Mike, Adam & Colin (the Cambridge group) discovered siteswap after the need to describe mills mess.

“Describing juggling is very hard, because in juggling, as in dance there are very few things you’re not allowed to do. The sheer freedom of juggling is the difficulty, because there is such scope, how can you pin it down. Do you describe everything to the last twitch of the eyebrow and the last shuffle of the feet, well of course you don’t. So how do you simplify?”

Charlie Simpson who was one of the first to publish about ladder diagrams^{1}, is better known as Charlie Dancey, the author of the Encyclopaedia of Ball Juggling.

Colin confirms that the original Cambridge ladder was a causal diagram.

Predicting the existence of `5551`

was their eureka moment.

There are infinite tricks between shower and half shower. To describe these tricks, you need to simplify them. And everyone in the 80s ultimately came up with the same system: siteswaps.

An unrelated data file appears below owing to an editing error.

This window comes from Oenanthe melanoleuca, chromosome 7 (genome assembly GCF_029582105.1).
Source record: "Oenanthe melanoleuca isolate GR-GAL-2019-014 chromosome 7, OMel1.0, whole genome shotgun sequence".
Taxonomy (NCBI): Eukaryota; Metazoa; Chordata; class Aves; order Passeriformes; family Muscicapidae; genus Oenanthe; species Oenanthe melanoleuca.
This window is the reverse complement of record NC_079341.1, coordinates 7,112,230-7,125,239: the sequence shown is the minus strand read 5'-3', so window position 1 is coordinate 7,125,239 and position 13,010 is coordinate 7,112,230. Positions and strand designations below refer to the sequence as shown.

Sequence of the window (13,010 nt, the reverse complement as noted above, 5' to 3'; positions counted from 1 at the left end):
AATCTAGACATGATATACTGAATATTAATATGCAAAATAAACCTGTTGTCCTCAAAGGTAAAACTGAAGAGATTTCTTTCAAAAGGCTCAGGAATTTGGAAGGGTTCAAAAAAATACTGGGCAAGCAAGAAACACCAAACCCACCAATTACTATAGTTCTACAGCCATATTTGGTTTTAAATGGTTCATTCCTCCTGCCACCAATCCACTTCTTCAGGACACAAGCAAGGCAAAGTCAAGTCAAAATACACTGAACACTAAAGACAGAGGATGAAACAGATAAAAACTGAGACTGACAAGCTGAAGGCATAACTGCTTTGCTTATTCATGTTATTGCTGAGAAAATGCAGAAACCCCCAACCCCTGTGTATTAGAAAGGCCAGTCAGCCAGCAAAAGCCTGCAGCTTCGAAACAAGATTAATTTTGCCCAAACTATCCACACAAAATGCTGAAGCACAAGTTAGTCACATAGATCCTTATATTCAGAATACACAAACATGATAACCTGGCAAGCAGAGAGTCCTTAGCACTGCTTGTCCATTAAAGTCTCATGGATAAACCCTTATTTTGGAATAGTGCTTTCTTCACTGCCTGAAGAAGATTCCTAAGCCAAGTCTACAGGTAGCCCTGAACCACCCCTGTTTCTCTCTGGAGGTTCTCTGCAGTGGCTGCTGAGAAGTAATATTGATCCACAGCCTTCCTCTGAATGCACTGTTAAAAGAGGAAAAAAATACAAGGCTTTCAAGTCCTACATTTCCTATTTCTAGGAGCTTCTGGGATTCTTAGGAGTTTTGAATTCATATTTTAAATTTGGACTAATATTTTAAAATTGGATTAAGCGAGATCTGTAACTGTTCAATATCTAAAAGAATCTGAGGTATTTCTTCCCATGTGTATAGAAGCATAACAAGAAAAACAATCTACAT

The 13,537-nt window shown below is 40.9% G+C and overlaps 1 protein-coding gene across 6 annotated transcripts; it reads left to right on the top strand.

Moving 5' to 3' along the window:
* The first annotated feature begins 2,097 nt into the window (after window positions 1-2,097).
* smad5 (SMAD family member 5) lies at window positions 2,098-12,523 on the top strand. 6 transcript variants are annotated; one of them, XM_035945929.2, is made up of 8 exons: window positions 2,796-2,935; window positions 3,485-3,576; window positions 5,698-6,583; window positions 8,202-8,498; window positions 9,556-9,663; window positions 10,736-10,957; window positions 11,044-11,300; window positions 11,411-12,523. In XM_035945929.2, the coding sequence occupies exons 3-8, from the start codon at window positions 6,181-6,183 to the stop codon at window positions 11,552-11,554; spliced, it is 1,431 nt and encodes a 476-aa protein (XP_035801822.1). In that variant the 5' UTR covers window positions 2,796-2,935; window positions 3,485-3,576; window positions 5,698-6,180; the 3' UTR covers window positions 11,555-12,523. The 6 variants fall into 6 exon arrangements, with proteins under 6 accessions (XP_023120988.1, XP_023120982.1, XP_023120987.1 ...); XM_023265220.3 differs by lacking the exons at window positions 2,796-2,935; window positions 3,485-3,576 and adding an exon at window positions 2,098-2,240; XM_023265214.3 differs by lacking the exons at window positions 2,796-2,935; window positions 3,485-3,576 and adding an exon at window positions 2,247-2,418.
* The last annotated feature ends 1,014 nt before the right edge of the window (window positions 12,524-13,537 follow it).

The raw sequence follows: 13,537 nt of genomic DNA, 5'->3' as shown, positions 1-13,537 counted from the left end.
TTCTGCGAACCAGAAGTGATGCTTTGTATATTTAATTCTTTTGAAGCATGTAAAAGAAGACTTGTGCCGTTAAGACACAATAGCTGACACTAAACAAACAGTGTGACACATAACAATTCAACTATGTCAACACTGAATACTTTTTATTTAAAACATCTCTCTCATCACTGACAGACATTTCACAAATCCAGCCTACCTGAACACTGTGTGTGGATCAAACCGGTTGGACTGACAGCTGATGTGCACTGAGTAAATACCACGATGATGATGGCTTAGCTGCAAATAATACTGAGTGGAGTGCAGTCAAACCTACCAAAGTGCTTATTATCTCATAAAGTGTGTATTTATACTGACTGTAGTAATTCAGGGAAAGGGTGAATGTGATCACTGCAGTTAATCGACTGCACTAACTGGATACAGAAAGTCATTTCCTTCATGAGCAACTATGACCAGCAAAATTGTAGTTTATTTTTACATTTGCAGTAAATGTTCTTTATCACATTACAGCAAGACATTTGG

Art inspires science and science inspires art. Without juggling, no siteswap.

`45141`

feels very different from `56252`

as a juggler, but as a mathematician you’ll see them as very related.

# Denis Paumier⌗

Body Move was inspired in part by a book called “Psychojongleur”, which I can’t find.

Denis' motivation to use letters to describe the holes was to not confuse them with siteswaps.

Different layers of a trick can be compared to music notation where each instrument gets its own score. Denis proposes the layers: Tempo, siteswap, body move, inside/outside, shape (exact hand positions), other movement (dance), position on the stage.